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The 2014 Farmers Almanac
Farmers' Almanac

2013: A Year of Weather Extremes

2013: A Year of Weather Extremes

As 2013 draws to a close, the time has come to take stock of the previous 12 months.

The past year proved to be an extreme year in weather in many respects, with deadly tornadoes, wildfires, flash flooding, and even a devastating typhoon. Here’s a look back:

From May 18-21, a deadly tornado outbreak swept through the great plains. Over the course of four days, 61 tornadoes claimed 26 lives, injured 400 people, and caused an estimated $5 billion in damage. The worst tornado of the bunch was a powerful EF5 tornado that struck Moore, Oklahoma, on May 20th. That tornado reached an unbelievable 210 miles an hour, destroying more than 1,500 homes, and damaging another 4,000 in its 17-mile path. That tornado alone was responsible for 24 of the 26 deaths of the outbreak.

In late June, a lightning strike set off a towering wildfire near the town of Yarnell, Arizona. The fire raged for nearly two weeks, destroying more than 100 homes and 8,000 acres of forest before it was fully contained on July 10th. Tragically, 19 firefighters lost their lives on June 30th trying to battle the blaze, making it the deadliest wildfire in Arizona history.

A little over a month after the Yarnell Hill fire, on August 17th, another wildfire started in the rim of the Sierra Nevada mountains in California after a hunter lit an unpermitted fire. The California Rim Fire was the third largest wildfire in California’s history, having burned 257,314 acres, including portions of Yosemite National Park. The fire threatened many of the park’s giant sequoias, which are some of the biggest and oldest living things on Earth, and displaced many wild animals. The fire burned for more than two months before it was finally contained on October 24th. Many buildings were destroyed, including 11 homes, but, despite the size of the blaze, there were only 10 injuries and no fatalities.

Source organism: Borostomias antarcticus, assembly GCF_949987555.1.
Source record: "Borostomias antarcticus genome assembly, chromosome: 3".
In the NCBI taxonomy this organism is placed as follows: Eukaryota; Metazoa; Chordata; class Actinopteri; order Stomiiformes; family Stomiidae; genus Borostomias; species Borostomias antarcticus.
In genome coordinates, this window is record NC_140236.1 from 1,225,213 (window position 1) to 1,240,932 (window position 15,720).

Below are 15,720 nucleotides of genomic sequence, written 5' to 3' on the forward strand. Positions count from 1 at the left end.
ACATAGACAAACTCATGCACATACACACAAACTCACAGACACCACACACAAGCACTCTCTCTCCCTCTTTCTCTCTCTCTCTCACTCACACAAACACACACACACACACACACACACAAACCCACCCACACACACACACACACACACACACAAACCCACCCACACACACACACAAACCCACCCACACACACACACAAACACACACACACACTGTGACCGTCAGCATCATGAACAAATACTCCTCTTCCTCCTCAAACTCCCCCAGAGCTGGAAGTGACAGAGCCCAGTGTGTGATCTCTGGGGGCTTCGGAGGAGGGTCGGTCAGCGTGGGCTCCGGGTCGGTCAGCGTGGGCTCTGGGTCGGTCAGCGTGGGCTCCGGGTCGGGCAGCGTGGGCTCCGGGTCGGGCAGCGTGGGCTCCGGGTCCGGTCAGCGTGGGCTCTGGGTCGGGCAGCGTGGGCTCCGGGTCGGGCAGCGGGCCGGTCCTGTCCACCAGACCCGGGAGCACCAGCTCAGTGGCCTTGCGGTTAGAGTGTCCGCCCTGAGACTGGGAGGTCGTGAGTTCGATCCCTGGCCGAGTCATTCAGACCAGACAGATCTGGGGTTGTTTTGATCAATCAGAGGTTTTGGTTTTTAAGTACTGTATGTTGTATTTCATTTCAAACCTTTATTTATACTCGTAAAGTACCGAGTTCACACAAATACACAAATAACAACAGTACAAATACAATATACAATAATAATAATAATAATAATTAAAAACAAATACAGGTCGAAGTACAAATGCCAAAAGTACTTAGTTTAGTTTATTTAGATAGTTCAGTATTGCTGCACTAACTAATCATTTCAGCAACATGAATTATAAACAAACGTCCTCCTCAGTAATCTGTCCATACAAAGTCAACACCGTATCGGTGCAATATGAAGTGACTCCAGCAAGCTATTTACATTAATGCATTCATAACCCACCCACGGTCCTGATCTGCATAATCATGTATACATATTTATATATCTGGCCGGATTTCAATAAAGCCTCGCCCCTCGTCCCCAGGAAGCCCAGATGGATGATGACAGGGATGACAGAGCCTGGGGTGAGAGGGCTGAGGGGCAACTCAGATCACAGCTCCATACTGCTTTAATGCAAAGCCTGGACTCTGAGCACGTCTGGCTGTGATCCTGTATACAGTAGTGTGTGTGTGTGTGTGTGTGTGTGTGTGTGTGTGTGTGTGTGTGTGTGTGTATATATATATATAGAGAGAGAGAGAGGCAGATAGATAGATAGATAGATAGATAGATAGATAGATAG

In early September, heavy rains that dumped as much as 20 inches on parts of Boulder, Colorado, resulted in widespread flash floods that destroyed roads, homes and shut down the region for weeks after. The flood claimed eight lives, destroyed 1,500 homes, and resulted in more than $2 billion in damage.

Finally, on November 7, Typhoon Haiyan, also known as Typhoon Yolanda, slammed into the Philippines, killing more than 6,000 people. This powerful storm was 3.5 times stronger than Hurricane Katrina, and buried portions of the island nation under a massive 15-foot high storm surge.

The one bright spot of 2013 was that it brought an unusually mild hurricane season. In fact, this year was the least active hurricane season in more than 30 years. Only two actual hurricanes formed – Hurricane Humberto and Hurricane Ingrid – and neither were major hurricanes. Both were only Category 1, the weakest rating.

What’s in store for the coming year? Check our long-range forecast!

8 comments

1 Chad { 01.03.14 at 1:46 pm }

Where is all of the snow that Farmers Almanac predicted for Nebraska?!? No white Christmas, and just a dusting a couple days ago. The Almanac has been wrong for over 2 months now. When will you get it right?! :)

2 Mike { 01.02.14 at 5:16 pm }

Dean Johnson, what is a “storm atlas”? A storm is a storm. NO ONE but the joke of a weather company, TWC, names a storm. LOL. It is the storm of 10/3-4/2013, NOT some stupid gimmick or sensationalized for ratings name.

3 kent { 01.02.14 at 10:32 am }
4 kent { 01.02.14 at 10:06 am }

Is Algore on your staff?

5 Dean Johnson { 01.01.14 at 6:53 pm }

You really Missed the reporting of the worst blizzard in a 100 years on oct 3rd And 4th costing the state and residence of South Dakota millions of dollars. Storm atlas killed 24000 head of cattle 10000 head of sheep and 500 head of buffalo. The last storm like this was in 1886 or 1887. That storm killed 300 people. Storm atlas didn’t even get 15 minute on national news.

6 marsbar { 01.01.14 at 2:25 pm }

I think it is time you start paying more attention to the Canadians as well as the Americans .Seems all your stories center around the U.S. and not Canada. I will guess that Canadians are a big part of your business ,so I would like to see more stories about the big problems that Canadians faced in 2013 . thank you M

7 DIANA ANDERSON { 01.01.14 at 11:52 am }

There were actually “two F5 tornados” in Oklahoma that struck within a week of each other! The second one that developed in El Reno, Oklahoma claimed more lives than the first F5 that was in Moore. Our family survived both of these horrific events and walked away with our lives, and just damage to our homes. We moved to NJ in August!

8 g55rumpy@yahoo.com { 01.01.14 at 9:13 am }

and in-spite of the list it`s been the fewest in years for any of it. sounds like fear mongering. yes, it`s bad for those hit by them, but the number of such events are the fewest in years despite all the predictions of doom

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